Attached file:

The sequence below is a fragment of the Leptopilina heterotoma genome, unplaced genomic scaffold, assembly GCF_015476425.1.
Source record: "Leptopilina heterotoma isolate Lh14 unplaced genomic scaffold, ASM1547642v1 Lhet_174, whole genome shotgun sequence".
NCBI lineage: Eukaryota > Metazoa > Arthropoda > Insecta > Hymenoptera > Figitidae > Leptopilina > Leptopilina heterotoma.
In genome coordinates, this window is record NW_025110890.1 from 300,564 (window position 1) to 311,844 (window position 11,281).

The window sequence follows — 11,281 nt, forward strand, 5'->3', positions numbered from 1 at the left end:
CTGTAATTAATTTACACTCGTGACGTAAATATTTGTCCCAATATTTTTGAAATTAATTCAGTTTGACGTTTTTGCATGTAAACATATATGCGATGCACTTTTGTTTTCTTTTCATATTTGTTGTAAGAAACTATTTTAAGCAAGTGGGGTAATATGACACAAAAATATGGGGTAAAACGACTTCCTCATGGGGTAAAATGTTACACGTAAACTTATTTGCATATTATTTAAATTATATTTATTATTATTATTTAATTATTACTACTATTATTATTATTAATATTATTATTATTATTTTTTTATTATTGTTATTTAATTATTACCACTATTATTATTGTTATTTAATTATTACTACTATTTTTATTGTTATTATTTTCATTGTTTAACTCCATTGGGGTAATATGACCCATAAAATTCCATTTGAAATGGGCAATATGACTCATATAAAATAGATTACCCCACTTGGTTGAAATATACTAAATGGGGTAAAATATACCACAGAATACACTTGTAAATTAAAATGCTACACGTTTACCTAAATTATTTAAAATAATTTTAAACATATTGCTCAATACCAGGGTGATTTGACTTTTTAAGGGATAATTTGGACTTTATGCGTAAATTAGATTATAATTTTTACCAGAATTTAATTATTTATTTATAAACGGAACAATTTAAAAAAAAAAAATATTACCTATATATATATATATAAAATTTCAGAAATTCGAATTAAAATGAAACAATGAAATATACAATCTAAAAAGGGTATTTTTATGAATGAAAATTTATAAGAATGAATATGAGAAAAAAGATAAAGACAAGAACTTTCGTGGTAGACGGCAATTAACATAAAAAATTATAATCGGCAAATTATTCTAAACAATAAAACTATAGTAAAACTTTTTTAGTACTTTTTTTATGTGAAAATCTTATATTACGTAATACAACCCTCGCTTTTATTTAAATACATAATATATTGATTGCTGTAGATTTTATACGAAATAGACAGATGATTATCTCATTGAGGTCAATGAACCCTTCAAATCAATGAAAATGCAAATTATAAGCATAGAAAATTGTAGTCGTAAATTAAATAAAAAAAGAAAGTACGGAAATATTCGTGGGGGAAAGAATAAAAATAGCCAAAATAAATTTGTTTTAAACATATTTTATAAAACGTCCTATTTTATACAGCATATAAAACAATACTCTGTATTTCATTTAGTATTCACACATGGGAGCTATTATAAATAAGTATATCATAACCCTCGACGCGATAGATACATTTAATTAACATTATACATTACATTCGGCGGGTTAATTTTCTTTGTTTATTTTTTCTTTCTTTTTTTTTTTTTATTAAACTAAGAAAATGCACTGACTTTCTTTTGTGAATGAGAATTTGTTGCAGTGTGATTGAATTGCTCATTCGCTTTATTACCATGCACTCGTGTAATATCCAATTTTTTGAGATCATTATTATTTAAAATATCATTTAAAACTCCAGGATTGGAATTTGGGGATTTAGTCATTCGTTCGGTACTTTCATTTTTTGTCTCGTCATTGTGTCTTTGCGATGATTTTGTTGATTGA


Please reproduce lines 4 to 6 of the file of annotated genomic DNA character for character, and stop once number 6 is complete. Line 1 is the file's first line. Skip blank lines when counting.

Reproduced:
In genome coordinates, this window is record NW_025110890.1 from 300,564 (window position 1) to 311,844 (window position 11,281).

The window sequence follows — 11,281 nt, forward strand, 5'->3', positions numbered from 1 at the left end:
CTGTAATTAATTTACACTCGTGACGTAAATATTTGTCCCAATATTTTTGAAATTAATTCAGTTTGACGTTTTTGCATGTAAACATATATGCGATGCACTTTTGTTTTCTTTTCATATTTGTTGTAAGAAACTATTTTAAGCAAGTGGGGTAATATGACACAAAAATATGGGGTAAAACGACTTCCTCATGGGGTAAAATGTTACACGTAAACTTATTTGCATATTATTTAAATTATATTTATTATTATTATTTAATTATTACTACTATTATTATTATTAATATTATTATTATTATTTTTTTATTATTGTTATTTAATTATTACCACTATTATTATTGTTATTTAATTATTACTACTATTTTTATTGTTATTATTTTCATTGTTTAACTCCATTGGGGTAATATGACCCATAAAATTCCATTTGAAATGGGCAATATGACTCATATAAAATAGATTACCCCACTTGGTTGAAATATACTAAATGGGGTAAAATATACCACAGAATACACTTGTAAATTAAAATGCTACACGTTTACCTAAATTATTTAAAATAATTTTAAACATATTGCTCAATACCAGGGTGATTTGACTTTTTAAGGGATAATTTGGACTTTATGCGTAAATTAGATTATAATTTTTACCAGAATTTAATTATTTATTTATAAACGGAACAATTTAAAAAAAAAAAATATTACCTATATATATATATATAAAATTTCAGAAATTCGAATTAAAATGAAACAATGAAATATACAATCTAAAAAGGGTATTTTTATGAATGAAAATTTATAAGAATGAATATGAGAAAAAAGATAAAGACAAGAACTTTCGTGGTAGACGGCAATTAACATAAAAAATTATAATCGGCAAATTATTCTAAACAATAAAACTATAGTAAAACTTTTTTAGTACTTTTTTTATGTGAAAATCTTATATTACGTAATACAACCCTCGCTTTTATTTAAATACATAATATATTGATTGCTGTAGATTTTATACGAAATAGACAGATGATTATCTCATTGAGGTCAATGAACCCTTCAAATCAATGAAAATGCAAATTATAAGCATAGAAAATTGTAGTCGTAAATTAAATAAAAAAAGAAAGTACGGAAATATTCGTGGGGGAAAGAATAAAAATAGCCAAAATAAATTTGTTTTAAACATATTTTATAAAACGTCCTATTTTATACAGCATATAAAACAATACTCTGTATTTCATTTAGTATTCACACATGGGAGCTATTATAAATAAGTATATCATAACCCTCGACGCGATAGATACATTTAATTAACATTATACATTACATTCGGCGGGTTAATTTTCTTTGTTTATTTTTTCTTTCTTTTTTTTTTTTTATTAAACTAAGAAAATGCACTGACTTTCTTTTGTGAATGAGAATTTGTTGCAGTGTGATTGAATTGCTCATTCGCTTTATTACCATGCACTCGTGTAATATCCAATTTTTTGAGATCATTATTATTTAAAATATCATTTAAAACTCCAGGATTGGAATTTGGGGATTTAGTCATTCGTTCGGTACTTTCATTTTTTGTCTCGTCATTGTGTCTTTGCGATGATTTTGTTGATTGA